Since I’m doing my Masters and am thus a grandmother in university terms, people expect me to have had my fair share of wild, drunk nights and hungover mornings. The raised eyebrows when I explain that I don’t drink alcohol and never have always fills me with a combination of entertainment and exasperation. On the one hand, people asking “wait, never?” is always funny to experience, but on the other, it makes me wonder why it is such an accepted premise in our society to get completely smashed every weekend… and why I’m the crazy one for not wanting to take part. In case you’re like me and don’t want to drink, here are five tips to survive university.
1. Know your ‘why’
Before you even get to university, I would establish why you don’t want to drink alcohol. Maybe, like me, you simply hate the taste of alcohol and don’t think it’s worth spending money on booze that doesn’t taste like alcohol, or maybe you have religious or health reasons. Whatever they may be, it’s important to know why you’ve made this decision. That way, when people are trying to pressure you into drinking, before you run far away from those people (see tip 2), you can explain to them why you don’t want to.
2. Hang out with the right people
Whether they drink or not, having friends that won’t pressure you into doing something you don’t want to do is important. In my second year I was at a house party, and, instead of telling me to just have a drink, my friend helped me look for the bottle of soda that was least likely to be spiked (we ended up settling for the tap), even though he was a full bottle of wine in himself. I’ve been on pub crawls completely sober, and have enjoyed them immensely, simply because hanging out with my friends makes me happy, and that’s the kind of feeling your friends should give you!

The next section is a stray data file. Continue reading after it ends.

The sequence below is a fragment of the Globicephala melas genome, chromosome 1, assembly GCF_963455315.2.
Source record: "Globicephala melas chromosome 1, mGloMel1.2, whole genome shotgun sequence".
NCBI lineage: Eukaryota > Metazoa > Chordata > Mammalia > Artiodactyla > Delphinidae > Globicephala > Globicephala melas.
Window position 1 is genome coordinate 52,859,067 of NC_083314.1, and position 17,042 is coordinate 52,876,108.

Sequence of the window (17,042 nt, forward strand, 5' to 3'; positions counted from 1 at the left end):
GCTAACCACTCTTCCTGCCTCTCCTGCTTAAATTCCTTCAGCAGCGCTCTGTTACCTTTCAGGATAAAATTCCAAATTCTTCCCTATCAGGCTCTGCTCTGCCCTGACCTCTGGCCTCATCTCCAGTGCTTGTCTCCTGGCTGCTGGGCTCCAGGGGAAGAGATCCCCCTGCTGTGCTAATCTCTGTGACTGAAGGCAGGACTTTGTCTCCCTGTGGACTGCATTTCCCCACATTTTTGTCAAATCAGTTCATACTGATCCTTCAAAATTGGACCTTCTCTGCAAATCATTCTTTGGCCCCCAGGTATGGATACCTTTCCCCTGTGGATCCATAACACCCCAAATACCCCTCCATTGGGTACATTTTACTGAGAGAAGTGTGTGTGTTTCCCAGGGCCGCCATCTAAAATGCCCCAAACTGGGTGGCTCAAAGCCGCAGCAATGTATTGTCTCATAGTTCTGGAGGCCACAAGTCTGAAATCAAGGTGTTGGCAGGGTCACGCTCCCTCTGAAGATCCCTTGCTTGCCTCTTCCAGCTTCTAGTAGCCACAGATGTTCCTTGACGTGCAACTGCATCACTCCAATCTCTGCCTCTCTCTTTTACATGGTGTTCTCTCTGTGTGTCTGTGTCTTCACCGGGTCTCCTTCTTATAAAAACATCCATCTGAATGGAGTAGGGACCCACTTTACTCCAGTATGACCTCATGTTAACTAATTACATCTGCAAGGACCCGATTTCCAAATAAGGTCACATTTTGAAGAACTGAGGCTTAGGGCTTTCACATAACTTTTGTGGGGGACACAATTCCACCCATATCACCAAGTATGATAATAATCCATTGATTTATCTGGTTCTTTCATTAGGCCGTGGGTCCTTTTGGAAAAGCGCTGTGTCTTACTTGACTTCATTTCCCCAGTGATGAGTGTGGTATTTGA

3. Find other ways to socialise
From cafes and brunch (also very funny with hungover people) to movie nights and concerts: there are so many ways to hang out with friends that don’t involve alcohol! I personally live in Headingly and am super excited to explore all the cute cafes they have here, but, wherever you are, there will be alcohol free places you can go to. If you’ve found the right friends, I’m sure they’ll be more than happy to do that, even if they enjoy a drink or two every once in a while.
4. Prevent feeling like you’re missing out
Last week, some of my housemates were going out and we were playing drinking games. Since I wanted to join in but don’t drink, I had some pick-and-mix, and would eat a sweet every time other people took a drink. Not only did I get to eat sweets (always a plus), but I could join in with the drinking games. My housemates thought it was hilarious (again: hang out with the right people), and I had a fun night!
5. Know how you’re getting home
If you do decide to go out (which I do every once in a while), I cannot stress enough how important it is to have a plan for how you’re going to get home. It’s always better to be prepared for when you’re not having fun anymore and everyone’s too drunk to help you get back safely. Figure out when the buses go, download the Uber app, team up with someone who has a car (and is also not drinking, don’t drink and drive kids), whatever you do, have a plan of how to get home. Your safety is the most important, and drinks can impair other people’s judgements, who then convince you that walking home in the middle